Impulsive Behavior: An act performed without delay, reflection, voluntary direction or obvious control in response to a stimulus.Impulse Control Disorders: Disorders whose essential features are the failure to resist an impulse, drive, or temptation to perform an act that is harmful to the individual or to others. Individuals experience an increased sense of tension prior to the act and pleasure, gratification or release of tension at the time of committing the act.Inhibition (Psychology): The interference with or prevention of a behavioral or verbal response even though the stimulus for that response is present; in psychoanalysis the unconscious restraining of an instinctual process.Gambling: An activity distinguished primarily by an element of risk in trying to obtain a desired goal, e.g., playing a game of chance for money.Compulsive Behavior: The behavior of performing an act persistently and repetitively without it leading to reward or pleasure. The act is usually a small, circumscribed behavior, almost ritualistic, yet not pathologically disturbing. Examples of compulsive behavior include twirling of hair, checking something constantly, not wanting pennies in change, straightening tilted pictures, etc.Choice Behavior: The act of making a selection among two or more alternatives, usually after a period of deliberation.Attention Deficit Disorder with Hyperactivity: A behavior disorder originating in childhood in which the essential features are signs of developmentally inappropriate inattention, impulsivity, and hyperactivity. Although most individuals have symptoms of both inattention and hyperactivity-impulsivity, one or the other pattern may be predominant. The disorder is more frequent in males than females. Onset is in childhood. Symptoms often attenuate during late adolescence although a minority experience the full complement of symptoms into mid-adulthood. (From DSM-V)Reward: An object or a situation that can serve to reinforce a response, to satisfy a motive, or to afford pleasure.Personality Inventory: Check list, usually to be filled out by a person about himself, consisting of many statements about personal characteristics which the subject checks.Neuropsychological Tests: Tests designed to assess neurological function associated with certain behaviors. They are used in diagnosing brain dysfunction or damage and central nervous system disorders or injury.Reaction Time: The time from the onset of a stimulus until a response is observed.Personality: Behavior-response patterns that characterize the individual.Aggression: Behavior which may be manifested by destructive and attacking action which is verbal or physical, by covert attitudes of hostility or by obstructionism.Borderline Personality Disorder: A personality disorder marked by a pattern of instability of interpersonal relationships, self-image, and affects, and marked impulsivity beginning by early adulthood and present in a variety of contexts. (DSM-IV)Psychiatric Status Rating Scales: Standardized procedures utilizing rating scales or interview schedules carried out by health personnel for evaluating the degree of mental illness.Antisocial Personality Disorder: A personality disorder whose essential feature is a pervasive pattern of disregard for, and violation of, the rights of others that begins in childhood or early adolescence and continues into adulthood. The individual must be at least age 18 and must have a history of some symptoms of CONDUCT DISORDER before age 15. (From DSM-IV, 1994)Personality Tests: Standardized objective tests designed to facilitate the evaluation of personality.Exploratory Behavior: The tendency to explore or investigate a novel environment. It is considered a motivation not clearly distinguishable from curiosity.Behavior, Addictive: The observable, measurable, and often pathological activity of an organism that portrays its inability to overcome a habit resulting in an insatiable craving for a substance or for performing certain acts. The addictive behavior includes the emotional and physical overdependence on the object of habit in increasing amount or frequency.Personality Assessment: The determination and evaluation of personality attributes by interviews, observations, tests, or scales. Articles concerning personality measurement are considered to be within scope of this term.Substance-Related Disorders: Disorders related to substance abuse.Alcohol-Related Disorders: Disorders related to or resulting from abuse or mis-use of alcohol.Bipolar Disorder: A major affective disorder marked by severe mood swings (manic or major depressive episodes) and a tendency to remission and recurrence.Attention: Focusing on certain aspects of current experience to the exclusion of others. It is the act of heeding or taking notice or concentrating.Risk-Taking: Undertaking a task involving a challenge for achievement or a desirable goal in which there is a lack of certainty or a fear of failure. It may also include the exhibiting of certain behaviors whose outcomes may present a risk to the individual or to those associated with him or her.Alcoholism: A primary, chronic disease with genetic, psychosocial, and environmental factors influencing its development and manifestations. The disease is often progressive and fatal. It is characterized by impaired control over drinking, preoccupation with the drug alcohol, use of alcohol despite adverse consequences, and distortions in thinking, most notably denial. Each of these symptoms may be continuous or periodic. (Morse & Flavin for the Joint Commission of the National Council on Alcoholism and Drug Dependence and the American Society of Addiction Medicine to Study the Definition and Criteria for the Diagnosis of Alcoholism: in JAMA 1992;268:1012-4)Stroop Test: Timed test in which the subject must read a list of words or identify colors presented with varying instructions and different degrees of distraction. (Campbell's Psychiatric Dictionary. 8th ed.)PropylaminesDecision Making: The process of making a selective intellectual judgment when presented with several complex alternatives consisting of several variables, and usually defining a course of action or an idea.Personality Disorders: A major deviation from normal patterns of behavior.Suicide, Attempted: The unsuccessful attempt to kill oneself.Criminals: Persons who have committed a crime or have been convicted of a crime.Bender-Gestalt Test: A psychological test consisting of nine geometric designs on cards. The subject is asked to redraw them from memory after each one is presented individually.Psychological Tests: Standardized tests designed to measure abilities, as in intelligence, aptitude, and achievement tests, or to evaluate personality traits.Individuality: Those psychological characteristics which differentiate individuals from one another.Methylphenidate: A central nervous system stimulant used most commonly in the treatment of ATTENTION DEFICIT DISORDER in children and for NARCOLEPSY. Its mechanisms appear to be similar to those of DEXTROAMPHETAMINE. The d-isomer of this drug is referred to as DEXMETHYLPHENIDATE HYDROCHLORIDE.Alcohol Drinking: Behaviors associated with the ingesting of alcoholic beverages, including social drinking.Self Report: Method for obtaining information through verbal responses, written or oral, from subjects.Receptors, Dopamine D3: A subtype of dopamine D2 receptors that are highly expressed in the LIMBIC SYSTEM of the brain.Receptors, Dopamine D4: A subtype of dopamine D2 receptors that has high affinity for the antipsychotic CLOZAPINE.Internal-External Control: Personality construct referring to an individual's perception of the locus of events as determined internally by his or her own behavior versus fate, luck, or external forces. (ERIC Thesaurus, 1996).Executive Function: A set of cognitive functions that controls complex, goal-directed thought and behavior. Executive function involves multiple domains, such as CONCEPT FORMATION, goal management, cognitive flexibility, INHIBITION control, and WORKING MEMORY. Impaired executive function is seen in a range of disorders, e.g., SCHIZOPHRENIA; and ADHD.Models, Psychological: Theoretical representations that simulate psychological processes and/or social processes. These include the use of mathematical equations, computers, and other electronic equipment.Amphetamine-Related Disorders: Disorders related or resulting from use of amphetamines.Obsessive Behavior: Persistent, unwanted idea or impulse which is considered normal when it does not markedly interfere with mental processes or emotional adjustment.Alcoholics Anonymous: An organization of self-proclaimed alcoholics who meet frequently to reinforce their practice of abstinence.Weights and Measures: Measuring and weighing systems and processes.N-Methyl-3,4-methylenedioxyamphetamine: An N-substituted amphetamine analog. It is a widely abused drug classified as a hallucinogen and causes marked, long-lasting changes in brain serotonergic systems. It is commonly referred to as MDMA or ecstasy.Central Nervous System Stimulants: A loosely defined group of drugs that tend to increase behavioral alertness, agitation, or excitation. They work by a variety of mechanisms, but usually not by direct excitation of neurons. The many drugs that have such actions as side effects to their main therapeutic use are not included here.Diagnostic and Statistical Manual of Mental Disorders: Categorical classification of MENTAL DISORDERS based on criteria sets with defining features. It is produced by the American Psychiatric Association. (DSM-IV, page xxii)Cocaine-Related Disorders: Disorders related or resulting from use of cocaine.Hallucinogens: Drugs capable of inducing illusions, hallucinations, delusions, paranoid ideations, and other alterations of mood and thinking. Despite the name, the feature that distinguishes these agents from other classes of drugs is their capacity to induce states of altered perception, thought, and feeling that are not experienced otherwise.Analysis of Variance: A statistical technique that isolates and assesses the contributions of categorical independent variables to variation in the mean of a continuous dependent variable.Hyperkinesis: Excessive movement of muscles of the body as a whole, which may be associated with organic or psychological disorders.Endophenotypes: Measurable biological (physiological, biochemical, and anatomical features), behavioral (psychometric pattern) or cognitive markers that are found more often in individuals with a disease than in the general population. Because many endophenotypes are present before the disease onset and in individuals with heritable risk for disease such as unaffected family members, they can be used to help diagnose and search for causative genes.Frustration: The motivational and/or affective state resulting from being blocked, thwarted, disappointed or defeated.Motivation: Those factors which cause an organism to behave or act in either a goal-seeking or satisfying manner. They may be influenced by physiological drives or by external stimuli.Affective Symptoms: Mood or emotional responses dissonant with or inappropriate to the behavior and/or stimulus.Boredom: A psychological state resulting from any activity that lacks motivation, or from enforced continuance in an uninteresting situation.Cognition: Intellectual or mental process whereby an organism obtains knowledge.Self-Injurious Behavior: Behavior in which persons hurt or harm themselves without the motive of suicide or of sexual deviation.Reinforcement (Psychology): The strengthening of a conditioned response.Questionnaires: Predetermined sets of questions used to collect data - clinical data, social status, occupational group, etc. The term is often applied to a self-completed survey instrument.Psychomotor Performance: The coordination of a sensory or ideational (cognitive) process and a motor activity.Alcohol Abstinence: Non-consumption of ALCOHOLIC BEVERAGES.Tobacco Use Disorder: Tobacco used to the detriment of a person's health or social functioning. Tobacco dependence is included.Receptors, Dopamine D2: A subfamily of G-PROTEIN-COUPLED RECEPTORS that bind the neurotransmitter DOPAMINE and modulate its effects. D2-class receptor genes contain INTRONS, and the receptors inhibit ADENYLYL CYCLASES.Affect: The feeling-tone accompaniment of an idea or mental representation. It is the most direct psychic derivative of instinct and the psychic representative of the various bodily changes by means of which instincts manifest themselves.Conditioning, Operant: Learning situations in which the sequence responses of the subject are instrumental in producing reinforcement. When the correct response occurs, which involves the selection from among a repertoire of responses, the subject is immediately reinforced.Behavior, Animal: The observable response an animal makes to any situation.Economics, Behavioral: The combined discipline of psychology and economics that investigates what happens in markets in which some of the agents display human limitations and complications.Task Performance and Analysis: The detailed examination of observable activity or behavior associated with the execution or completion of a required function or unit of work.Dextroamphetamine: The d-form of AMPHETAMINE. It is a central nervous system stimulant and a sympathomimetic. It has also been used in the treatment of narcolepsy and of attention deficit disorders and hyperactivity in children. Dextroamphetamine has multiple mechanisms of action including blocking uptake of adrenergics and dopamine, stimulating release of monamines, and inhibiting monoamine oxidase. It is also a drug of abuse and a psychotomimetic.Psychometrics: Assessment of psychological variables by the application of mathematical procedures.Dangerous Behavior: Actions which have a high risk of being harmful or injurious to oneself or others.Personality Development: Growth of habitual patterns of behavior in childhood and adolescence.Statistics as Topic: The science and art of collecting, summarizing, and analyzing data that are subject to random variation. The term is also applied to the data themselves and to the summarization of the data.Receptor, Serotonin, 5-HT2A: A serotonin receptor subtype found widely distributed in peripheral tissues where it mediates the contractile responses of variety of tissues that contain SMOOTH MUSCLE. Selective 5-HT2A receptor antagonists include KETANSERIN. The 5-HT2A subtype is also located in BASAL GANGLIA and CEREBRAL CORTEX of the BRAIN where it mediates the effects of HALLUCINOGENS such as LSD.Child Reactive Disorders: Reactions to an event or set of events which are considered to be of pathological degree, that have not developed into a neurosis, psychosis, or personality disorder with fixed patterns.Character: In current usage, approximately equivalent to personality. The sum of the relatively fixed personality traits and habitual modes of response of an individual.Conduct Disorder: A repetitive and persistent pattern of behavior in which the basic rights of others or major age-appropriate societal norms or rules are violated. These behaviors include aggressive conduct that causes or threatens physical harm to other people or animals, nonaggressive conduct that causes property loss or damage, deceitfulness or theft, and serious violations of rules. The onset is before age 18. (From DSM-IV, 1994)Euphoria: An exaggerated feeling of physical and emotional well-being not consonant with apparent stimuli or events; usually of psychologic origin, but also seen in organic brain disease and toxic states.Suicide: The act of killing oneself.Marijuana Smoking: Inhaling and exhaling the smoke from CANNABIS.Bulimia: Eating an excess amount of food in a short period of time, as seen in the disorder of BULIMIA NERVOSA. It is caused by an abnormal craving for food, or insatiable hunger also known as "ox hunger".Reinforcement Schedule: A schedule prescribing when the subject is to be reinforced or rewarded in terms of temporal interval in psychological experiments. The schedule may be continuous or intermittent.Prefrontal Cortex: The rostral part of the frontal lobe, bounded by the inferior precentral fissure in humans, which receives projection fibers from the MEDIODORSAL NUCLEUS OF THE THALAMUS. The prefrontal cortex receives afferent fibers from numerous structures of the DIENCEPHALON; MESENCEPHALON; and LIMBIC SYSTEM as well as cortical afferents of visual, auditory, and somatic origin.Interview, Psychological: A directed conversation aimed at eliciting information for psychiatric diagnosis, evaluation, treatment planning, etc. The interview may be conducted by a social worker or psychologist.Emotions: Those affective states which can be experienced and have arousing and motivational properties.Animals, Outbred Strains: Animals that are generated from breeding two genetically dissimilar strains of the same species.Social Control, Informal: Those forms of control which are exerted in less concrete and tangible ways, as through folkways, mores, conventions, and public sentiment.Amphetamine: A powerful central nervous system stimulant and sympathomimetic. Amphetamine has multiple mechanisms of action including blocking uptake of adrenergics and dopamine, stimulation of release of monamines, and inhibiting monoamine oxidase. Amphetamine is also a drug of abuse and a psychotomimetic. The l- and the d,l-forms are included here. The l-form has less central nervous system activity but stronger cardiovascular effects. The d-form is DEXTROAMPHETAMINE.Basal Ganglia: Large subcortical nuclear masses derived from the telencephalon and located in the basal regions of the cerebral hemispheres.Frontal Lobe: The part of the cerebral hemisphere anterior to the central sulcus, and anterior and superior to the lateral sulcus.Diagnosis, Dual (Psychiatry): The co-existence of a substance abuse disorder with a psychiatric disorder. The diagnostic principle is based on the fact that it has been found often that chemically dependent patients also have psychiatric problems of various degrees of severity.Memory, Short-Term: Remembrance of information for a few seconds to hours.Self Administration: Administration of a drug or chemical by the individual under the direction of a physician. It includes administration clinically or experimentally, by human or animal.Time Perception: The ability to estimate periods of time lapsed or duration of time.Control Groups: Groups that serve as a standard for comparison in experimental studies. They are similar in relevant characteristics to the experimental group but do not receive the experimental intervention.Biogenic Monoamines: Biogenic amines having only one amine moiety. Included in this group are all natural monoamines formed by the enzymatic decarboxylation of natural amino acids.Anticipation, Psychological: The ability to foresee what is likely to happen on the basis of past experience. It is largely a frontal lobe function.Adrenergic Uptake Inhibitors: Drugs that block the transport of adrenergic transmitters into axon terminals or into storage vesicles within terminals. The tricyclic antidepressants (ANTIDEPRESSIVE AGENTS, TRICYCLIC) and amphetamines are among the therapeutically important drugs that may act via inhibition of adrenergic transport. Many of these drugs also block transport of serotonin.Serial Learning: Learning to make a series of responses in exact order.Guanfacine: A centrally acting antihypertensive agent with specificity towards ADRENERGIC ALPHA-2 RECEPTORS.Alcohol-Induced Disorders, Nervous System: Acute and chronic neurologic disorders associated with the various neurologic effects of ETHANOL. Primary sites of injury include the brain and peripheral nerves.Nucleus Accumbens: Collection of pleomorphic cells in the caudal part of the anterior horn of the LATERAL VENTRICLE, in the region of the OLFACTORY TUBERCLE, lying between the head of the CAUDATE NUCLEUS and the ANTERIOR PERFORATED SUBSTANCE. It is part of the so-called VENTRAL STRIATUM, a composite structure considered part of the BASAL GANGLIA.Child Behavior: Any observable response or action of a child from 24 months through 12 years of age. For neonates or children younger than 24 months, INFANT BEHAVIOR is available.Motor Activity: The physical activity of a human or an animal as a behavioral phenomenon.Longitudinal Studies: Studies in which variables relating to an individual or group of individuals are assessed over a period of time.Life Change Events: Those occurrences, including social, psychological, and environmental, which require an adjustment or effect a change in an individual's pattern of living.Catechol O-Methyltransferase: Enzyme that catalyzes the movement of a methyl group from S-adenosylmethionone to a catechol or a catecholamine.Serotonin: A biochemical messenger and regulator, synthesized from the essential amino acid L-TRYPTOPHAN. In humans it is found primarily in the central nervous system, gastrointestinal tract, and blood platelets. Serotonin mediates several important physiological functions including neurotransmission, gastrointestinal motility, hemostasis, and cardiovascular integrity. Multiple receptor families (RECEPTORS, SEROTONIN) explain the broad physiological actions and distribution of this biochemical mediator.Adolescent Behavior: Any observable response or action of an adolescent.Bulimia Nervosa: An eating disorder that is characterized by a cycle of binge eating (BULIMIA or bingeing) followed by inappropriate acts (purging) to avert weight gain. Purging methods often include self-induced VOMITING, use of LAXATIVES or DIURETICS, excessive exercise, and FASTING.Attention Deficit and Disruptive Behavior Disorders: Includes two similar disorders: oppositional defiant disorder and CONDUCT DISORDERS. Symptoms occurring in children with these disorders include: defiance of authority figures, angry outbursts, and other antisocial behaviors.Sensation: The process in which specialized SENSORY RECEPTOR CELLS transduce peripheral stimuli (physical or chemical) into NERVE IMPULSES which are then transmitted to the various sensory centers in the CENTRAL NERVOUS SYSTEM.Fenfluramine: A centrally active drug that apparently both blocks serotonin uptake and provokes transport-mediated serotonin release.Games, Experimental: Games designed to provide information on hypotheses, policies, procedures, or strategies.Brain: The part of CENTRAL NERVOUS SYSTEM that is contained within the skull (CRANIUM). Arising from the NEURAL TUBE, the embryonic brain is comprised of three major parts including PROSENCEPHALON (the forebrain); MESENCEPHALON (the midbrain); and RHOMBENCEPHALON (the hindbrain). The developed brain consists of CEREBRUM; CEREBELLUM; and other structures in the BRAIN STEM.Brain Mapping: Imaging techniques used to colocalize sites of brain functions or physiological activity with brain structures.Temperament: Predisposition to react to one's environment in a certain way; usually refers to mood changes.Child Behavior Disorders: Disturbances considered to be pathological based on age and stage appropriateness, e.g., conduct disturbances and anaclitic depression. This concept does not include psychoneuroses, psychoses, or personality disorders with fixed patterns.Dopamine: One of the catecholamine NEUROTRANSMITTERS in the brain. It is derived from TYROSINE and is the precursor to NOREPINEPHRINE and EPINEPHRINE. Dopamine is a major transmitter in the extrapyramidal system of the brain, and important in regulating movement. A family of receptors (RECEPTORS, DOPAMINE) mediate its action.Jurisprudence: The science or philosophy of law. Also, the application of the principles of law and justice to health and medicine.Anger: A strong emotional feeling of displeasure aroused by being interfered with, injured or threatened.Magnetic Resonance Imaging: Non-invasive method of demonstrating internal anatomy based on the principle that atomic nuclei in a strong magnetic field absorb pulses of radiofrequency energy and emit them as radiowaves which can be reconstructed into computerized images. The concept includes proton spin tomographic techniques.Intelligence Tests: Standardized tests that measure the present general ability or aptitude for intellectual performance.Adolescent Development: The continuous sequential physiological and psychological changes during ADOLESCENCE, approximately between the age of 13 and 18.Cues: Signals for an action; that specific portion of a perceptual field or pattern of stimuli to which a subject has learned to respond.Students: Individuals enrolled in a school or formal educational program.Dopamine Uptake Inhibitors: Drugs that block the transport of DOPAMINE into axon terminals or into storage vesicles within terminals. Most of the ADRENERGIC UPTAKE INHIBITORS also inhibit dopamine uptake.Universities: Educational institutions providing facilities for teaching and research and authorized to grant academic degrees.Rage: Fury; violent, intense anger.Behavior: The observable response of a man or animal to a situation.Receptor, Serotonin, 5-HT2B: A serotonin receptor subtype found in the BRAIN; HEART; LUNGS; PLACENTA and DIGESTIVE SYSTEM organs. A number of functions have been attributed to the action of the 5-HT2B receptor including the development of cardiac myocytes (MYOCYTES, CARDIAC) and the contraction of SMOOTH MUSCLE.Trail Making Test: The subject's ability to connect 25 numbered and lettered circles in sequence in a specific length of time. A score of 12 or below is suggestive of organic brain damage.Reversal Learning: Any situation where an animal or human is trained to respond differentially to two stimuli (e.g., approach and avoidance) under reward and punishment conditions and subsequently trained under reversed reward values (i.e., the approach which was previously rewarded is punished and vice versa).Risk Factors: An aspect of personal behavior or lifestyle, environmental exposure, or inborn or inherited characteristic, which, on the basis of epidemiologic evidence, is known to be associated with a health-related condition considered important to prevent.Comorbidity: The presence of co-existing or additional diseases with reference to an initial diagnosis or with reference to the index condition that is the subject of study. Comorbidity may affect the ability of affected individuals to function and also their survival; it may be used as a prognostic indicator for length of hospital stay, cost factors, and outcome or survival.Automobile Driving: The effect of environmental or physiological factors on the driver and driving ability. Included are driving fatigue, and the effect of drugs, disease, and physical disabilities on driving.Binge Drinking: Drinking an excessive amount of ALCOHOLIC BEVERAGES in a short period of time.5,7-Dihydroxytryptamine: Tryptamine substituted with two hydroxyl groups in positions 5 and 7. It is a neurotoxic serotonin analog that destroys serotonergic neurons preferentially and is used in neuropharmacology as a tool.Cognition Disorders: Disturbances in mental processes related to learning, thinking, reasoning, and judgment.Cocaine: An alkaloid ester extracted from the leaves of plants including coca. It is a local anesthetic and vasoconstrictor and is clinically used for that purpose, particularly in the eye, ear, nose, and throat. It also has powerful central nervous system effects similar to the amphetamines and is a drug of abuse. Cocaine, like amphetamines, acts by multiple mechanisms on brain catecholaminergic neurons; the mechanism of its reinforcing effects is thought to involve inhibition of dopamine uptake.Set (Psychology): Readiness to think or respond in a predetermined way when confronted with a problem or stimulus situation.Corpus Striatum: Striped GRAY MATTER and WHITE MATTER consisting of the NEOSTRIATUM and paleostriatum (GLOBUS PALLIDUS). It is located in front of and lateral to the THALAMUS in each cerebral hemisphere. The gray substance is made up of the CAUDATE NUCLEUS and the lentiform nucleus (the latter consisting of the GLOBUS PALLIDUS and PUTAMEN). The WHITE MATTER is the INTERNAL CAPSULE.Social Behavior: Any behavior caused by or affecting another individual, usually of the same species.Smoking: Inhaling and exhaling the smoke of burning TOBACCO.Dopamine Plasma Membrane Transport Proteins: Sodium chloride-dependent neurotransmitter symporters located primarily on the PLASMA MEMBRANE of dopaminergic neurons. They remove DOPAMINE from the EXTRACELLULAR SPACE by high affinity reuptake into PRESYNAPTIC TERMINALS and are the target of DOPAMINE UPTAKE INHIBITORS.Eating Disorders: A group of disorders characterized by physiological and psychological disturbances in appetite or food intake.Time Factors: Elements of limited time intervals, contributing to particular results or situations.Severity of Illness Index: Levels within a diagnostic group which are established by various measurement criteria applied to the seriousness of a patient's disorder.Coloboma: Congenital anomaly in which some of the structures of the eye are absent due to incomplete fusion of the fetal intraocular fissure during gestation.Irritable Mood: Abnormal or excessive excitability with easily triggered anger, annoyance, or impatience.Monoamine Oxidase: An enzyme that catalyzes the oxidative deamination of naturally occurring monoamines. It is a flavin-containing enzyme that is localized in mitochondrial membranes, whether in nerve terminals, the liver, or other organs. Monoamine oxidase is important in regulating the metabolic degradation of catecholamines and serotonin in neural or target tissues. Hepatic monoamine oxidase has a crucial defensive role in inactivating circulating monoamines or those, such as tyramine, that originate in the gut and are absorbed into the portal circulation. (From Goodman and Gilman's, The Pharmacological Basis of Therapeutics, 8th ed, p415) EC 1.4.3.4.Memantine: AMANTADINE derivative that has some dopaminergic effects. It has been proposed as an antiparkinson agent.Hostility: Tendency to feel anger toward and to seek to inflict harm upon a person or group.Serotonin Agents: Drugs used for their effects on serotonergic systems. Among these are drugs that affect serotonin receptors, the life cycle of serotonin, and the survival of serotonergic neurons.Case-Control Studies: Studies which start with the identification of persons with a disease of interest and a control (comparison, referent) group without the disease. The relationship of an attribute to the disease is examined by comparing diseased and non-diseased persons with regard to the frequency or levels of the attribute in each group.Substance Withdrawal Syndrome: Physiological and psychological symptoms associated with withdrawal from the use of a drug after prolonged administration or habituation. The concept includes withdrawal from smoking or drinking, as well as withdrawal from an administered drug.Depression: Depressive states usually of moderate intensity in contrast with major depression present in neurotic and psychotic disorders.Education: Acquisition of knowledge as a result of instruction in a formal course of study.Punishment: The application of an unpleasant stimulus or penalty for the purpose of eliminating or correcting undesirable behavior.Regression Analysis: Procedures for finding the mathematical function which best describes the relationship between a dependent variable and one or more independent variables. In linear regression (see LINEAR MODELS) the relationship is constrained to be a straight line and LEAST-SQUARES ANALYSIS is used to determine the best fit. In logistic regression (see LOGISTIC MODELS) the dependent variable is qualitative rather than continuously variable and LIKELIHOOD FUNCTIONS are used to find the best relationship. In multiple regression, the dependent variable is considered to depend on more than a single independent variable.Social Environment: The aggregate of social and cultural institutions, forms, patterns, and processes that influence the life of an individual or community.Dose-Response Relationship, Drug: The relationship between the dose of an administered drug and the response of the organism to the drug.gamma-Synuclein: A homolog of ALPHA-SYNUCLEIN that plays a role in neurofilament network integrity. It is overexpressed in a variety of human NEOPLASMS and may be involved in modulating AXON architecture during EMBRYONIC DEVELOPMENT and in the adult. Gamma-Synuclein may also activate SIGNAL TRANSDUCTION PATHWAYS associated with ETS-DOMAIN PROTEIN ELK-1.Binge-Eating Disorder: A disorder associated with three or more of the following: eating until feeling uncomfortably full; eating large amounts of food when not physically hungry; eating much more rapidly than normal; eating alone due to embarrassment; feeling of disgust, DEPRESSION, or guilt after overeating. Criteria includes occurrence on average, at least 2 days a week for 6 months. The binge eating is not associated with the regular use of inappropriate compensatory behavior (i.e. purging, excessive exercise, etc.) and does not co-occur exclusively with BULIMIA NERVOSA or ANOREXIA NERVOSA. (From DSM-IV, 1994)Hydroxyindoleacetic AcidDopamine Agonists: Drugs that bind to and activate dopamine receptors.Serotonin Plasma Membrane Transport Proteins: Sodium chloride-dependent neurotransmitter symporters located primarily on the PLASMA MEMBRANE of serotonergic neurons. They are different than SEROTONIN RECEPTORS, which signal cellular responses to SEROTONIN. They remove SEROTONIN from the EXTRACELLULAR SPACE by high affinity reuptake into PRESYNAPTIC TERMINALS. Regulates signal amplitude and duration at serotonergic synapses and is the site of action of the SEROTONIN UPTAKE INHIBITORS.Token Economy: A practice whereby tokens representing money, toys, candy, etc., are given as secondary reinforcers contingent upon certain desired behaviors or performances.Anorexia Nervosa: An eating disorder that is characterized by the lack or loss of APPETITE, known as ANOREXIA. Other features include excess fear of becoming OVERWEIGHT; BODY IMAGE disturbance; significant WEIGHT LOSS; refusal to maintain minimal normal weight; and AMENORRHEA. This disorder occurs most frequently in adolescent females. (APA, Thesaurus of Psychological Index Terms, 1994)Age Factors: Age as a constituent element or influence contributing to the production of a result. It may be applicable to the cause or the effect of a circumstance. It is used with human or animal concepts but should be differentiated from AGING, a physiological process, and TIME FACTORS which refers only to the passage of time.PrisonersSex Factors: Maleness or femaleness as a constituent element or influence contributing to the production of a result. It may be applicable to the cause or effect of a circumstance. It is used with human or animal concepts but should be differentiated from SEX CHARACTERISTICS, anatomical or physiological manifestations of sex, and from SEX DISTRIBUTION, the number of males and females in given circumstances.Mental Disorders: Psychiatric illness or diseases manifested by breakdowns in the adaptational process expressed primarily as abnormalities of thought, feeling, and behavior producing either distress or impairment of function.Urate Oxidase: An enzyme that catalyzes the conversion of urate and unidentified products. It is a copper protein. The initial products decompose to form allantoin. EC 1.7.3.3.FluorobenzenesAssociation: A functional relationship between psychological phenomena of such nature that the presence of one tends to evoke the other; also, the process by which such a relationship is established.Factor Analysis, Statistical: A set of statistical methods for analyzing the correlations among several variables in order to estimate the number of fundamental dimensions that underlie the observed data and to describe and measure those dimensions. It is used frequently in the development of scoring systems for rating scales and questionnaires.Drinking Behavior: Behaviors associated with the ingesting of water and other liquids; includes rhythmic patterns of drinking (time intervals - onset and duration), frequency and satiety.Thinking: Mental activity, not predominantly perceptual, by which one apprehends some aspect of an object or situation based on past learning and experience.Satiety Response: Behavioral response associated with the achieving of gratification.Anxiety: Feeling or emotion of dread, apprehension, and impending disaster but not disabling as with ANXIETY DISORDERS.Quinpirole: A dopamine D2/D3 receptor agonist.Psychopathology: The study of significant causes and processes in the development of mental illness.Double-Blind Method: A method of studying a drug or procedure in which both the subjects and investigators are kept unaware of who is actually getting which specific treatment.PyrrolidinesNicotine: Nicotine is highly toxic alkaloid. It is the prototypical agonist at nicotinic cholinergic receptors where it dramatically stimulates neurons and ultimately blocks synaptic transmission. Nicotine is also important medically because of its presence in tobacco smoke.Ethanol: A clear, colorless liquid rapidly absorbed from the gastrointestinal tract and distributed throughout the body. It has bactericidal activity and is used often as a topical disinfectant. It is widely used as a solvent and preservative in pharmaceutical preparations as well as serving as the primary ingredient in ALCOHOLIC BEVERAGES.Sex Characteristics: Those characteristics that distinguish one SEX from the other. The primary sex characteristics are the OVARIES and TESTES and their related hormones. Secondary sex characteristics are those which are masculine or feminine but not directly related to reproduction.Opioid-Related Disorders: Disorders related or resulting from abuse or mis-use of opioids.Smoking Cessation: Discontinuation of the habit of smoking, the inhaling and exhaling of tobacco smoke.Video Games: A form of interactive entertainment in which the player controls electronically generated images that appear on a video display screen. This includes video games played in the home on special machines or home computers, and those played in arcades.Antimanic Agents: Agents that are used to treat bipolar disorders or mania associated with other affective disorders.Adaptation, Psychological: A state of harmony between internal needs and external demands and the processes used in achieving this condition. (From APA Thesaurus of Psychological Index Terms, 8th ed)Alcoholic Intoxication: An acute brain syndrome which results from the excessive ingestion of ETHANOL or ALCOHOLIC BEVERAGES.Faculty: The teaching staff and members of the administrative staff having academic rank in an educational institution.Methamphetamine: A central nervous system stimulant and sympathomimetic with actions and uses similar to DEXTROAMPHETAMINE. The smokable form is a drug of abuse and is referred to as crank, crystal, crystal meth, ice, and speed.Stress, Psychological: Stress wherein emotional factors predominate.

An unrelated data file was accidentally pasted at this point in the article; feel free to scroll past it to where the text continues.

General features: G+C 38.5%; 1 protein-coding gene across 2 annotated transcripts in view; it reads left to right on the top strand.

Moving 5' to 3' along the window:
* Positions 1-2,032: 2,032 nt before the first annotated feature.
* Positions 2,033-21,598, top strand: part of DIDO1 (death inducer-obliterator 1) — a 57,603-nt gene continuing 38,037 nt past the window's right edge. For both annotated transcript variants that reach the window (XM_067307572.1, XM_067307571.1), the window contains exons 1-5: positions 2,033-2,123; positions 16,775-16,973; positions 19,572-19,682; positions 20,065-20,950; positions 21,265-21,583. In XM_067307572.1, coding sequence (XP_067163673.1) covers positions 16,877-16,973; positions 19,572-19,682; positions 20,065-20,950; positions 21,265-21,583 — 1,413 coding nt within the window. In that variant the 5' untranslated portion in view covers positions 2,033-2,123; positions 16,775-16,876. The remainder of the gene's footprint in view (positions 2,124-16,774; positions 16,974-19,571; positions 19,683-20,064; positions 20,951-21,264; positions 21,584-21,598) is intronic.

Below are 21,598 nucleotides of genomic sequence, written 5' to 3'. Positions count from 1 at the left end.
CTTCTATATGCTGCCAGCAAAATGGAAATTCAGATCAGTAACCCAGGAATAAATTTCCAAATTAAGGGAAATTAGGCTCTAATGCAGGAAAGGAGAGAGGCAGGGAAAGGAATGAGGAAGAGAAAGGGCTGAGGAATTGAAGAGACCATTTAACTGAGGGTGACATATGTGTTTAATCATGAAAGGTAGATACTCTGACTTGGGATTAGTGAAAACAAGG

Impulsivity is thought to be a facet trait in the neuroticism personality domain (overindulgence/negative urgency) which is ... Genetic influences on impulsivity, risk taking, stress responsivity and vulnerability to drug abuse and addiction[dead link] ... Impulsivity is characterized by actions based on sudden desires, whims, or inclinations rather than careful thought. ... Individuals with substance abuse have higher levels of impulsivity, and individuals who use multiple drugs tend to be more ...